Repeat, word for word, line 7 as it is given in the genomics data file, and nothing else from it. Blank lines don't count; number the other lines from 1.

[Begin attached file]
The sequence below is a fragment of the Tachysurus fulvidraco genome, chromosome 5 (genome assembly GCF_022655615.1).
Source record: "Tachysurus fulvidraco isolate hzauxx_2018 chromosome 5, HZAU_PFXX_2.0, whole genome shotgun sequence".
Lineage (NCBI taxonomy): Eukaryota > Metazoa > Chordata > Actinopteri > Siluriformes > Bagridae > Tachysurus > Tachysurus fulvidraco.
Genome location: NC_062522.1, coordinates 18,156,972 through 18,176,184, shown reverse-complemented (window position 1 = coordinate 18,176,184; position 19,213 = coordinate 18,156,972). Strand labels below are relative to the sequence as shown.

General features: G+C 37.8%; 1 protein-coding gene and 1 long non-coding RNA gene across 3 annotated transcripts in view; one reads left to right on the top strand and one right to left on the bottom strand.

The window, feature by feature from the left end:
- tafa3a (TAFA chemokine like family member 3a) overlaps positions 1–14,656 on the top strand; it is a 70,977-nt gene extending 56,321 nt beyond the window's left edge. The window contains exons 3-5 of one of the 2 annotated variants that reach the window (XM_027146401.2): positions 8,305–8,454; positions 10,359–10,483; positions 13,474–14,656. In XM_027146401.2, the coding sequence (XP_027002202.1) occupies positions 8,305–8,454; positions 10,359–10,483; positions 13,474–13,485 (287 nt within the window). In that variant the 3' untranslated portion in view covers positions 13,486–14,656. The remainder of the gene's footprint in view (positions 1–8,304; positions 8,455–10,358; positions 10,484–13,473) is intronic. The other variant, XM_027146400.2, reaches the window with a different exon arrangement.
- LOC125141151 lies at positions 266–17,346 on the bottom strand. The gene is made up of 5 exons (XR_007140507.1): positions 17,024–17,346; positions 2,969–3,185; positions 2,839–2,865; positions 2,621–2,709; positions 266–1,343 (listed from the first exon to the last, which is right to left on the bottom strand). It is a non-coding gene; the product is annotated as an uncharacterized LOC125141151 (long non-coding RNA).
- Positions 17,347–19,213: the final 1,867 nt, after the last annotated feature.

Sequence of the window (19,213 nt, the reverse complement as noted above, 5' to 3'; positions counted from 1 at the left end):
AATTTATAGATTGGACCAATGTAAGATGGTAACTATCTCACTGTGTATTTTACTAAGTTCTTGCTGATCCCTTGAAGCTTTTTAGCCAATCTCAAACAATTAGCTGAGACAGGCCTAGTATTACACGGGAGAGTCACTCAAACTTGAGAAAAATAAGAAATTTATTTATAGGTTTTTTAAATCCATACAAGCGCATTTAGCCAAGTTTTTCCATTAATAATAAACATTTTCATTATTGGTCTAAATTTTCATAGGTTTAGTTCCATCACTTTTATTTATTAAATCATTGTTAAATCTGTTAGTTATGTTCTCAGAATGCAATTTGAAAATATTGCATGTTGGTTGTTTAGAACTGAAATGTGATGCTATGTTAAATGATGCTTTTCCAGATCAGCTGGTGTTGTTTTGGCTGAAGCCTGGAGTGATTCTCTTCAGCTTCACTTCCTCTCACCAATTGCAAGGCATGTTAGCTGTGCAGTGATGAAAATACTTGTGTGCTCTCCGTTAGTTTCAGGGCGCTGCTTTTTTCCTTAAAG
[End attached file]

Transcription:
- tafa3a (TAFA chemokine like family member 3a) overlaps positions 1–14,656 on the top strand; it is a 70,977-nt gene extending 56,321 nt beyond the window's left edge. The window contains exons 3-5 of one of the 2 annotated variants that reach the window (XM_027146401.2): positions 8,305–8,454; positions 10,359–10,483; positions 13,474–14,656. In XM_027146401.2, the coding sequence (XP_027002202.1) occupies positions 8,305–8,454; positions 10,359–10,483; positions 13,474–13,485 (287 nt within the window). In that variant the 3' untranslated portion in view covers positions 13,486–14,656. The remainder of the gene's footprint in view (positions 1–8,304; positions 8,455–10,358; positions 10,484–13,473) is intronic. The other variant, XM_027146400.2, reaches the window with a different exon arrangement.